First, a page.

There are several steps in the financial aid application process.
1. Get an application
The Free Application for Federal Student Aid (FAFSA) is a form that the U.S. Department of Education (ED) uses to evaluate the family financial situation of every student who applies for financial aid. Schools often use information from the FAFSA to award state and institutional financial aid. Most high school counseling offices can provide you with a paper copy of the application, but to speed up the process complete the FAFSA online at www.fafsa.ed.gov.
2. Fill out the application
You can fill out a paper FAFSA application or apply online at www.fafsa.ed.gov. Filling it out usually takes some time and effort. Your parents or guardians need to fill in accurate financial information, similar to when they do their taxes. Divorced parents and blended families may need even more time to complete the application correctly. (For a list of items to have on hand before sitting down to fill out the FAFSA, click on Library.)
3. Your Expected Family Contribution (EFC)
Using the information on your FAFSA application, ED determines how much your family can afford to pay for your education. This is called the Expected Family Contribution, or EFC. Based on your EFC and the cost of the school you plan to attend, they determine your eligibility for federal aid and loan programs.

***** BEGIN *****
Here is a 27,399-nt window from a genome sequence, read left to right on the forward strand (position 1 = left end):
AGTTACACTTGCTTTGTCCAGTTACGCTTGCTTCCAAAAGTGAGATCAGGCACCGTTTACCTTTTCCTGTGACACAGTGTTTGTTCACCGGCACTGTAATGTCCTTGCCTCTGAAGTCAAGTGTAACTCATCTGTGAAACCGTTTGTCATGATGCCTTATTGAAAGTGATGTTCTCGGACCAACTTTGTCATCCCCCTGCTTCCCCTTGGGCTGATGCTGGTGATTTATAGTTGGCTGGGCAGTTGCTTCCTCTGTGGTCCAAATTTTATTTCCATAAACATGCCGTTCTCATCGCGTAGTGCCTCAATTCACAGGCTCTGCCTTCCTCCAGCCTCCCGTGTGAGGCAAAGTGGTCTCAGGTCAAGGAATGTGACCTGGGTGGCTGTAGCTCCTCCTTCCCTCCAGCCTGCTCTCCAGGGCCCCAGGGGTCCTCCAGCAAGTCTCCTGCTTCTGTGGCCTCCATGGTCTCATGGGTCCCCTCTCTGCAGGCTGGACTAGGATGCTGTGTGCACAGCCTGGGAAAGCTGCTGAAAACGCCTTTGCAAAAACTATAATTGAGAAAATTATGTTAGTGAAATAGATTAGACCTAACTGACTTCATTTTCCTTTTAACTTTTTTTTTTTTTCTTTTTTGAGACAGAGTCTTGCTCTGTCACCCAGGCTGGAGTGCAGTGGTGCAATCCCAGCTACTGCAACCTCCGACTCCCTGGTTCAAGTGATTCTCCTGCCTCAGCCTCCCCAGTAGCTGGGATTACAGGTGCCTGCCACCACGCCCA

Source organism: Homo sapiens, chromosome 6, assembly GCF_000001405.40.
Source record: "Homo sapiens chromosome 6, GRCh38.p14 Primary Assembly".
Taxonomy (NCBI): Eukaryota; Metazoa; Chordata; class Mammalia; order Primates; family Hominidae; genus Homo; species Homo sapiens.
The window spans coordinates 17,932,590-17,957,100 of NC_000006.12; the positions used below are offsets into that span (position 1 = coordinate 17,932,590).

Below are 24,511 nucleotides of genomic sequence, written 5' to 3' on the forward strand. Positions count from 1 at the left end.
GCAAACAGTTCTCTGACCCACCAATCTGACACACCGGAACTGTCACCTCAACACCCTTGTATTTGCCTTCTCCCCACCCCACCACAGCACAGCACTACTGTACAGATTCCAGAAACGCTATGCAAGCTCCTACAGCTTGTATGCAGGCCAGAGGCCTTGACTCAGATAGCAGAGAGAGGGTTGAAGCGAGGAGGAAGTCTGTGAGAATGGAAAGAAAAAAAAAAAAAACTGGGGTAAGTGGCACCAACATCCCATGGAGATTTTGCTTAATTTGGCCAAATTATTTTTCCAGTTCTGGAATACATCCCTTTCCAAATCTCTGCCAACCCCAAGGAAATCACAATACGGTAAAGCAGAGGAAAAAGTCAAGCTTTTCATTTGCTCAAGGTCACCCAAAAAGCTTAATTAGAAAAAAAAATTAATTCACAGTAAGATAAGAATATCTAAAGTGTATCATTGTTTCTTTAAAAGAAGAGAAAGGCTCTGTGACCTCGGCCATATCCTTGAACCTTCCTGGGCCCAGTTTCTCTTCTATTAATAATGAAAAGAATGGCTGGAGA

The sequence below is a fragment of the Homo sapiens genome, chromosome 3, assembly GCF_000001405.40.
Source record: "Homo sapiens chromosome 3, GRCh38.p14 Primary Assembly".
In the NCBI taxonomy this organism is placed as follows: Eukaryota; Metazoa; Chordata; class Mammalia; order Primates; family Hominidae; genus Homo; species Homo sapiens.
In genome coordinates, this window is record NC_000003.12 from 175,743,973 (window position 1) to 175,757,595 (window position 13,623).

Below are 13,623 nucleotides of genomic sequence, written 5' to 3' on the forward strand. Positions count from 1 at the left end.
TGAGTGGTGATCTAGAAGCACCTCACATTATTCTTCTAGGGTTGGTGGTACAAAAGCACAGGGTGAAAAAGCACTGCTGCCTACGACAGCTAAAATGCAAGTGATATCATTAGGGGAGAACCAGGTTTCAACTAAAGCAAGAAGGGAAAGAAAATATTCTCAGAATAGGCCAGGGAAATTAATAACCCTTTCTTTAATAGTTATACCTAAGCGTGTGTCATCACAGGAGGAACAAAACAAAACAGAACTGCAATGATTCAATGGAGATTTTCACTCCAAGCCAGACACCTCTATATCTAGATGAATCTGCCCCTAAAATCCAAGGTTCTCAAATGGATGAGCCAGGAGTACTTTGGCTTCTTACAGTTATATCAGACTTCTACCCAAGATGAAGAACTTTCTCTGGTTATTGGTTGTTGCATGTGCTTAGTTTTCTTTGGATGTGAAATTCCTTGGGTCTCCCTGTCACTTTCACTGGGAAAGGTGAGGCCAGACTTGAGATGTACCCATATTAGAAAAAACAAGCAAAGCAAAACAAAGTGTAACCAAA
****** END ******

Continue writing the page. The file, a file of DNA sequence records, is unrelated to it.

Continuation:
4. Your Student Aid Report (SAR)
After ED determines your EFC, they either email or mail you a Student Aid Report, or SAR. Your parents or guardians should review the SAR carefully to confirm that the information is accurate. If not, they need to carefully make any needed corrections. ED will send your SAR data electronically to the educational institutions you listed on your FAFSA. This document is called your Institutional Student Information Record, or ISIR.
5. Compare financial aid packages
Every school has one or more financial aid officers whose job is to determine what aid you qualify for. Each school that accepts you for admission will mail (or email) you a letter that lists how much of each type of financial aid you’re eligible to receive. This list is called a financial aid package and may include federal loans, state loans, grants, scholarships, and work-study programs. Review and compare the financial aid packages you receive, and pick the one school you want to attend.
6. Accept or decline each offer of aid
After you pick the one school you want to attend, sign the financial aid package they sent you and indicate whether you’re accepting or declining each offer of aid. You don’t have to accept everything. If you’re offered student loans, remember that after you graduate you’ll have to pay the money back! It’s a good idea to borrow only the amount you’ll need. As a general guideline, your monthly student loan payment should be less than 10% of the net monthly income you plan to earn after college.
Note: Be careful! You may see ads or emails from companies who “guarantee” you financial aid if you pay them a fee. A lot of these are scams. You shouldn’t have to pay to qualify for financial aid.
If you want financial aid (grants, work-study, loans), completing the FAFSA is a must.
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